All three of the readings at least allude to Mary being pregnant with Jesus, which places the feast firmly within the context of preparing to celebrate Christ's birth at Christmas. Typological interpretation yields a vision of Mary pregnant with the child who will be the way, the truth and the life in the first reading, "[i]n me is all grace of the way and the truth, all hope of life and strength." The second reading proclaims Paul's only clear reference to Mary giving birth and a foundational New Testament Marian text (Gal. 4:4). The narrative of the Visitation and the first two verses of the Magnificat used for the Gospel also present Mary pregnant and looking forward to giving birth to Jesus. One could easily imagine these readings taking the place of the readings for the fourth Sunday of Advent, which focuses on the events immediately preceding Christ's birth, with minimal thematic change.
One of the challenges inherent in popular liturgical festivals is that while they may draw many people to celebrate an event like Christ's birth or resurrection or the apparitions and the miraculous image of Tepeyac, a tone of sweet sentimentality connected to the folklore of an event can overshadow the consequences that the event should have in the lives of the faithful. For many, it is easier to make special tamales for the feast than to go to confession so as to be properly disposed to receive Holy Communion. In other words, it can be difficult to translate the lex orandi into the lex vivendi for popular feasts because the celebrations attract so many who practice the faith on a more superficial level. This reality is certainly a challenge for the celebration of the Feast of Our Lady of Guadalupe. It is also a challenge that the texts of the Eucharistic liturgy for the feast address quite well.
In addition to fitting harmoniously into the arc of the Advent season, the images in the three readings point to the fundamental progression of the Christian life from beginner to proficient to prefect that helps to root the feast in pointing the way toward translating its lex orandi into a lex vivendi. The image of a pregnant Mary as the embodiment of wisdom in the first reading from Sirach provides an implicit reminder of who her Son is -- the way, the truth and the life -- and that no one comes to the Father but through Him (Jn. 14:6). In order to begin to live the Christian life one must, through grace, turn to Jesus Christ as one's final end and begin a process of purgation. The second reading, in addition to speaking of Christ's birth, also treats Christian prayer, the regular practice of which is essential to moving from being a beginner to a proficient who is in the process of illumination. Through the Spirit, every Christian has become a child of God and thus is able to cry out "Abba, Father!" This confident prayer in the Spirit becomes easier as one progresses in the Christian life. Finally, in the Gospel reading, Mary gives an excellent example of a more perfect living of the Gospel in deeper union with God when, after consenting to the Incarnation, she immediately sets out to serve her pregnant cousin Elizabeth and sings praise to God for His greatness while confessing her own lowliness. The themes of these three readings articulate a forceful rejoinder to anyone who would question the relationship of the feast to the fundamental elements of living the Christian mystery. The universal nature of the themes of the liturgy can also facilitate a wider embrace of this feast by those who do not identify strongly with Mexican national identity.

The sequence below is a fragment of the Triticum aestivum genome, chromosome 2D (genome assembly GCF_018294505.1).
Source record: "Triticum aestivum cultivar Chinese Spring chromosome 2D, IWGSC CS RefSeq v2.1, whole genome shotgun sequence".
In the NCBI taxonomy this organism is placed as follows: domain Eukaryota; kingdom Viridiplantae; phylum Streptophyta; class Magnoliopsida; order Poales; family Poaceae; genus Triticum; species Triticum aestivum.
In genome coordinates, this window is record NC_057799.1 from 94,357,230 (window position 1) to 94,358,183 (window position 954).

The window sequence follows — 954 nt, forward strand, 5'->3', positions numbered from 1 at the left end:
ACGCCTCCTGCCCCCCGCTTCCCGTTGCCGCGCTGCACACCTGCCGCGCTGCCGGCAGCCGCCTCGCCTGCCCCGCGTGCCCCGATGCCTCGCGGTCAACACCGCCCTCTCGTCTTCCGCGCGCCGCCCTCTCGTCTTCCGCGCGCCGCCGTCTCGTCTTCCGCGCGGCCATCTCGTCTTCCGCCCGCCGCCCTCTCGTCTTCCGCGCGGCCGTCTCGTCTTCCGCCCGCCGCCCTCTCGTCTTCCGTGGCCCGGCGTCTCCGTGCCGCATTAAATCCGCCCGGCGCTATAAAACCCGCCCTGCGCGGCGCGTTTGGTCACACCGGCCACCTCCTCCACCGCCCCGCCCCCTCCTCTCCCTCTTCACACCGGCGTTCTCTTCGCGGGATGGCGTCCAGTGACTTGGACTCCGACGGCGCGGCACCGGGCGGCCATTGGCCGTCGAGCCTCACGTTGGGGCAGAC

The texts for the liturgical celebration of Our Lady of Guadalupe demonstrate that the feast is neither an interruption of the flow of Advent, nor need it be an exclusively Mexican religious observance. Rather, the liturgical formulary embodies a shift from eschatological expectation to preparation for the feast of Christmas in such a way that fits almost seamlessly into the days between the second and third Sundays of Advent. Furthermore, the readings for the feast propose themes that embody the three fundamental movements in the Christian life: initial conversion to Jesus (purgation), growth through prayer (illumination) and arriving at a state where praise of God and service of others comes almost as a second nature (union). It is undeniable that the liturgical celebration of Our Lady of Guadalupe holds great significance for Mexican Catholic identity. A closer examination of the formulary for this feast shows that there is no reason that December 12 cannot also be an opportunity for all to enter more deeply into the Christian mystery -- not only in a way that is proper to the Advent season, but even in way that traces the fundamental contours of the Christian pilgrimage of faith.